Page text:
[The translation, All these creatures though they reach Being do not know that they have reached the Being, only indicates that the editor had failed to grasp the import of the dialogue between Uddalaka and Svetaketu.]
Uddalaka discounts the possibility of development through mutation. A tiger or lion or wolf or boar or fly or gnat or mosquito can produce only that species. So too only if one has the requisite talents he can become a member of the stratum concerned (and which he aspires to enter).(9-3)
[The interpretation, As they reach Pure Being without being conscious of it they return to their special forms, is irrelevant and unacceptable.]
All the persons in this social world or stratum have (imbibed) this subtle essence, the common will and talent formed from the individual wills and talents contributed to it. It has formed the deep personality of that individual (atma) who has joined that cadre after becoming fit for it.
This is a law based on satya, truth.
Therefore, Svetaketu who was being introduced to that high cadre of administrators of justice based on the code of truth is told that he has become a member of it and that he has no longer a separate identity. That art thou, Tat tvam asi. (6-9-4)
Svetaketu sought to learn further on his conduct as a member of that high cadre and Uddalaka agreed to teach him how to be so.
[The translation of this passage as: That which is the subtle essence, this whole world has for itself. That is the true. That is the self. That art thou, Svetaketu fails to bring out this note. The commentator has avoided explaining the significance of what one was expected to identify in oneself.]
The eastern rivers go towards the east and the western towards the west and join the respective seas. Then the two seas merge into one sea. The rivers lose their separate identities and so too the seas.
The waters in the sea do not know from which source they have come. Similarly all these subjects (prajas) have come from Sat, (the eternal and essential reality), that is, have their rights and duties determined by the laws based on truth.
To whichever social sector they might have belonged before becoming a part of the larger integrated social polity formed in accordance with the laws based on truth, satya, they are no longer able to recognize their original social and cultural (ethnic) traits.
Uddalaka was dealing with the traits of the new strata that had been formed by integration of the different social worlds and social universes and those groups and individuals who did not belong to any of these. They are absorbed in the integrated social stratum based on natural traits even as their original stratum was.
Integration had not altered the qualifications needed for membership of a stratum or the status of the individuals. (6-10-1,2)
All the members of the entire social stratum have the same traits even as all the atoms (of a metal) have the same qualities. This is the law based on satya.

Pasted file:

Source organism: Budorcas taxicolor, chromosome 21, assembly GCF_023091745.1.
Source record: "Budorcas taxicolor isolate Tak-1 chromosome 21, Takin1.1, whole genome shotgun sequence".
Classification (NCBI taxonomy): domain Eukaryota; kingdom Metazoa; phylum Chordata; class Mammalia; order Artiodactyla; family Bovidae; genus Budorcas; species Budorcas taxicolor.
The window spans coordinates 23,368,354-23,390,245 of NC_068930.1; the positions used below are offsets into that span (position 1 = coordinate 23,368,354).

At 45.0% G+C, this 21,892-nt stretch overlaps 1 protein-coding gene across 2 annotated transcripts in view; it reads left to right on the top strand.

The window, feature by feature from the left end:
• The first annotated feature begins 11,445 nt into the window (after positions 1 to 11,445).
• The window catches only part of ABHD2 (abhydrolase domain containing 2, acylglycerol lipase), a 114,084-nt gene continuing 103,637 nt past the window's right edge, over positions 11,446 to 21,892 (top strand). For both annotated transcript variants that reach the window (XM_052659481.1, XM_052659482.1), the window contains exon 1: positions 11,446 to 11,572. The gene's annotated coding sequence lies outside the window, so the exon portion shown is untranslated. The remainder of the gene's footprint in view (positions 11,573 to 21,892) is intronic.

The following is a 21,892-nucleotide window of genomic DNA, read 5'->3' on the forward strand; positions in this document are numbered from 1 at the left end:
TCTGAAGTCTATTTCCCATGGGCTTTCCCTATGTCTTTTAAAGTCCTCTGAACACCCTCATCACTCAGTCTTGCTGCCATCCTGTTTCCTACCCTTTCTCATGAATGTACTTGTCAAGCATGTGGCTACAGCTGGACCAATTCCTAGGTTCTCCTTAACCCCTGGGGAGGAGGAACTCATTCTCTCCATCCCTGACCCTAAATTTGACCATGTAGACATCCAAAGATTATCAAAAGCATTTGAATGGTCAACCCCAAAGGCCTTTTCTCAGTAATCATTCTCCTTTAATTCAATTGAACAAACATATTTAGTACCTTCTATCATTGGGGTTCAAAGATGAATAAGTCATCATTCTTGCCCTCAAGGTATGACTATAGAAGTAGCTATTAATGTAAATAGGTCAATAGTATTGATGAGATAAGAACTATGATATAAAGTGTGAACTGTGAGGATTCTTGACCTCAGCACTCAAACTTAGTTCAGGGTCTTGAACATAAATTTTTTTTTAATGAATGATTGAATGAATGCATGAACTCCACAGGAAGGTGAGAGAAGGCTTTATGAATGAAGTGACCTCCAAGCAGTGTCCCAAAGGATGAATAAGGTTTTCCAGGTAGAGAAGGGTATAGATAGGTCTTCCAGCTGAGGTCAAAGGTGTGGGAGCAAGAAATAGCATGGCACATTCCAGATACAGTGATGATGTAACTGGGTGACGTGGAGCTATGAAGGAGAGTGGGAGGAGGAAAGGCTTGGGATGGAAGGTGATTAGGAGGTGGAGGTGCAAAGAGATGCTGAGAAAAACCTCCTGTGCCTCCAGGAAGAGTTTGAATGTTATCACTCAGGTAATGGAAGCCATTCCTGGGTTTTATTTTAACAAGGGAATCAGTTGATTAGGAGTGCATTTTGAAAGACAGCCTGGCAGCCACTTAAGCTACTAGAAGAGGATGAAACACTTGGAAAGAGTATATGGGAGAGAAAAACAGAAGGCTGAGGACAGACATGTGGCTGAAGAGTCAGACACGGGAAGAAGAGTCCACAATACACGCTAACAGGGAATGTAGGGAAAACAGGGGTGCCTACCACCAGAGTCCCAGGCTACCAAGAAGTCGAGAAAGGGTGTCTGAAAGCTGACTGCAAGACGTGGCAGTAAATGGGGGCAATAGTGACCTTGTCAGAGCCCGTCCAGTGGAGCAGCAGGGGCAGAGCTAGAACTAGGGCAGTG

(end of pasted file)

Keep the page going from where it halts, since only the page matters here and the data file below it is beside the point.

The individual (atma) members of a given stratum have all the same talents, rights and duties, according to this code. Uddalaka tells Svetaketu that this is the implication of the maxim, That art thou, Tat tvam asi. It asks him to conduct himself unquestioningly as a member of the stratum to which he has been admitted and not conduct himself as one different from it. (6-10-3)
[The translation, That which is the subtle essence, this whole world has for its self; that is the true; that is the self; that art thou, does not convey the counsel given by Uddalaka.]
Svetaketu wanted that he should be instructed even further on this issue and Uddalaka agreed to teach him further.
[The comment, Ignorant persons, despite their being united with Pure Being in deep sleep, do not know Pure Being on account of their ignorance is not relevant to the theme and purport of this dialogue. It is not sound to state that Svetaketu entertained doubt on why should not living beings lose their individuality and be destroyed at death or during sleep or at the time of cosmic dissolution when they merge in Pure Being.]
If a mighty tree is struck (with an axe) whether at the root or at the middle or at the top it might bleed but it would continue to live. Uddalaka draws attention to the resilience of a great society (or state). But if the life leaves one branch or twig, its leaf dries up. One after another all the leaves dry up, with the branches one after another are cut off. Even so is it with the human society.
When the social sectors are one after another cut off (from the tree) and lose their nourishment from the earth, the individual members of these sectors or strata, can no longer survive. If the life (jiva) departs (apeta), the body is said to have become insentient (mriya). But jiva (life) does not die.
The entire society (sarvam) has for it an identifiable individuality (atma) in the atom (anima). This is the principle, behind the laws based on satya. The larger integrated society with several strata and sectors has its own soul (atma) that enables it to have an identity and resilience. Uddalaka implies that if this spirit or soul is affected the society itself will wither away.
He was instructing Svetaketu on the awareness that the latter should develop as he was entering the intellectual aristocracy that would guard the society though its sectors and individual members might lose their rhythm and fall down as withered leaves. Svetaketu had to realize that he had the potential to become a member of that intellectual aristocracy, Tat tvam asi. (6-11-1,2,3)
He asked to be instructed further and Uddalaka agreed to teach him further.